Talk about movement and learning with Kate Kuper

I have been wanting to start a blog ever since Kerry Bevens (NY) started writing and asking me specific questions about her teaching.

Seems like lots of us need to stay in touch and share our ideas about teach and learning.

Since I  train present and future teachers — from pre-school on up — and I also continue to work with children, there’s lots to talk about.

In this blog, I’ll be sharing things I’m observing and thinking about in our field.

I encourage you to respond with your comments and observations.

Together, we can continue to improve as teachers and learners.

By the way, when I say ‘we’ in my posts, I’m talking about the students that work with me in my Creative Dance for Children program at the University of Illinois.

Let’s get started!

#1 CONSTRUCTIVE RESTING

Kids really enjoy resting.  I mean constructive resting.  Letting your bones and muscles just GO.
We adjust and lengthening the sacrum by holding at the ankles and releasing the lower body.  Then we walk up the body to the wrists, holding and lengthening through the arms to release the scapula (shoulderblades).  Finally, we walk around to the head side.  Looking down the length of the body, we align nose to sternum to pubic arch and we lengthen the cranium at the base of the occipital lobe (back of the head).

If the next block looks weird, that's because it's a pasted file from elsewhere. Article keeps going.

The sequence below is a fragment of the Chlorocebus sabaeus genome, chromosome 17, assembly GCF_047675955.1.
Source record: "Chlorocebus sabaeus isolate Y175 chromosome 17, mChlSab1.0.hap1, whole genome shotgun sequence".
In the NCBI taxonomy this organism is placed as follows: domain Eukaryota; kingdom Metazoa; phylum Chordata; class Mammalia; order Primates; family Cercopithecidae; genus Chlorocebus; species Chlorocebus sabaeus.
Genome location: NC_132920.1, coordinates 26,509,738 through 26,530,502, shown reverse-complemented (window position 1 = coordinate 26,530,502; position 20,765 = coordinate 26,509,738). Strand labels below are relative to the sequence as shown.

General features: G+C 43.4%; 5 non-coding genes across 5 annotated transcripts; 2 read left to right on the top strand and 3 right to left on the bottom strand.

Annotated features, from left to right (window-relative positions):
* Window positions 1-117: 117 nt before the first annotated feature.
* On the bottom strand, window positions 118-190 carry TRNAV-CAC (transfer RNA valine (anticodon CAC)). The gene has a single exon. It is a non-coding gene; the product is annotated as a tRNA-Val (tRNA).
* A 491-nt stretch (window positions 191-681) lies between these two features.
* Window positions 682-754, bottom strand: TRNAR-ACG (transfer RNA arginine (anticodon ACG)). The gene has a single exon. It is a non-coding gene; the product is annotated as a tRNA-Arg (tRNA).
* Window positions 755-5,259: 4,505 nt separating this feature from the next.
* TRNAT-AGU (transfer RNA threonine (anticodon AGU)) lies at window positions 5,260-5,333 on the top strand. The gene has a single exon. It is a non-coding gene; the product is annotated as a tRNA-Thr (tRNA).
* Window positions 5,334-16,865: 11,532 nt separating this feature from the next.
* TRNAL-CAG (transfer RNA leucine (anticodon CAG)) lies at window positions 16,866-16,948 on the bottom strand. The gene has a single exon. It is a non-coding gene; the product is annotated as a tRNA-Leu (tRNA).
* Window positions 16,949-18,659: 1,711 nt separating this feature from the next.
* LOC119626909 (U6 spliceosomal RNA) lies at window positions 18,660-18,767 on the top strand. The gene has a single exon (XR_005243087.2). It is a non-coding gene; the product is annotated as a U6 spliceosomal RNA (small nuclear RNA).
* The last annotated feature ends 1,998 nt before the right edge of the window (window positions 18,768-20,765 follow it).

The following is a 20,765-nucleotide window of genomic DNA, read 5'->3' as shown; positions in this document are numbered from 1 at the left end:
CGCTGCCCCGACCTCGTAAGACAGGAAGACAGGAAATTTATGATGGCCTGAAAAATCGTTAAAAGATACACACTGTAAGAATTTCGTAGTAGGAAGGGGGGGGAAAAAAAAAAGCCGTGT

To the children, we say: “Fake sleep, like you pretend when you want to be carried to bed.”

Music is gentle.  I use Brain Bop tracks #13 and #14, or lullaby music.  Also Eric Chappelle’s CD Contrast and Continuum Vol IV # 17.  Actually, there’s lots of nice gentle wordless stuff out there.

As to when we rest….we do it after leaping across the floor and before our final creating activity.  It takes max. 3 minutes.

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May 14, 2011. Kate Kuper on Teaching Creative Dance.

3 Comments

  1. Kerry replied:

    Great blog Kate! Congratulations!! I think I need to add more “rest time” to my classes. I also think that many teachers feel that we must be “on our feet moving” to make it dance, but learning to rest is so important. I certainly have to remind myself of this! I also like your legthening ideas for students. This is great information!!

  2. Andrea replied:

    Love this, Kate. I still use EVERYTHING you taught me at U of I. This stuff works and it has made a huge difference in my dance program. Thank you!

  3. Jennifer McGowan replied:

    What a wonderful idea to give the opportunity for creative dance teachers to share ideas and experiences. This is an area I wish to improve upon and incorporate into my classes. I love including relaxation and often will use visualizations, simple story meditations, balloon breathing, and yoga to conclude class or sometimes after an energetic activity to allow the dancers a moment to rest. However, more often than not we are so involved in our movements that we run out of time so the relaxation activity is either rushed or there is no time at all. I am making an effort to make sure there is always time for this important piece of dance class. Thank-you for sharing and beginning this communicating resource. 🙂

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